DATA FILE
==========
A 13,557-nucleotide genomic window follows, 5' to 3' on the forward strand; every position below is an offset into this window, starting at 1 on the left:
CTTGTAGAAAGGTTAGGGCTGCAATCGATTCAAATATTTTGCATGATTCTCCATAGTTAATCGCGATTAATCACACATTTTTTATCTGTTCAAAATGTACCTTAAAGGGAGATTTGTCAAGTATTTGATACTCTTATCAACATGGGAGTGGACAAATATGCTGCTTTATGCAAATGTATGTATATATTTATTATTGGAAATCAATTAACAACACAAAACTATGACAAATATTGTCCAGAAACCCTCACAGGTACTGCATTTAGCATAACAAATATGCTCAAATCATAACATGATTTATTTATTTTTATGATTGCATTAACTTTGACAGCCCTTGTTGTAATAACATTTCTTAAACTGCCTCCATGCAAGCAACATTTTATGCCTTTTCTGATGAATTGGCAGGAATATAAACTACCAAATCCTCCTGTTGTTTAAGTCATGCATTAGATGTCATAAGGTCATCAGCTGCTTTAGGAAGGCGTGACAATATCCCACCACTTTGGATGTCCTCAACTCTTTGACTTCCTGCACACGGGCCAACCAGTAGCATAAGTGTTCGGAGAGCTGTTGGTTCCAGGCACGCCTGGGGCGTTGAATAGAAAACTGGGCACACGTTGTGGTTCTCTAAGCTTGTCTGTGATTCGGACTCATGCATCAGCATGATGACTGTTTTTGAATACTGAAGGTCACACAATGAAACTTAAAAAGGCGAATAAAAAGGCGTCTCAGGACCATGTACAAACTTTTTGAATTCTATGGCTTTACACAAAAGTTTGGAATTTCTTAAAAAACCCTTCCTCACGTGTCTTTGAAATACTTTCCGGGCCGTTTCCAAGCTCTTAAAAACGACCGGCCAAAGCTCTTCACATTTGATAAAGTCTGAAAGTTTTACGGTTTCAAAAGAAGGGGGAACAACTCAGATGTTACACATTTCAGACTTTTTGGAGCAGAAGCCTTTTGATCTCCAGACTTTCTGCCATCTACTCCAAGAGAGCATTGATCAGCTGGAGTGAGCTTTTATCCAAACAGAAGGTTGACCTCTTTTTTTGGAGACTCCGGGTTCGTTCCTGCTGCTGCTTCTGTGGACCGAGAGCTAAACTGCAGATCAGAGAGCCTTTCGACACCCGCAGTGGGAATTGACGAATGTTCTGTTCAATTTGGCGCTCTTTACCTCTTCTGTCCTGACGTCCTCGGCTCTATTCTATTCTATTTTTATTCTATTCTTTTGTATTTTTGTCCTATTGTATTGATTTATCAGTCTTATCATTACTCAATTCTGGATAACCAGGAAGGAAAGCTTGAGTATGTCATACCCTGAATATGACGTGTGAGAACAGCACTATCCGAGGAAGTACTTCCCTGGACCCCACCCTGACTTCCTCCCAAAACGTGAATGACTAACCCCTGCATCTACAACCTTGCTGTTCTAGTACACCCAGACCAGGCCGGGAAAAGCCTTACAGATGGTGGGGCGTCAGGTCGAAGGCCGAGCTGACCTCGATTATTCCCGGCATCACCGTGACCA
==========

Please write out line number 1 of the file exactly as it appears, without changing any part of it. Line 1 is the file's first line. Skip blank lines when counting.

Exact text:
A 13,557-nucleotide genomic window follows, 5' to 3' on the forward strand; every position below is an offset into this window, starting at 1 on the left: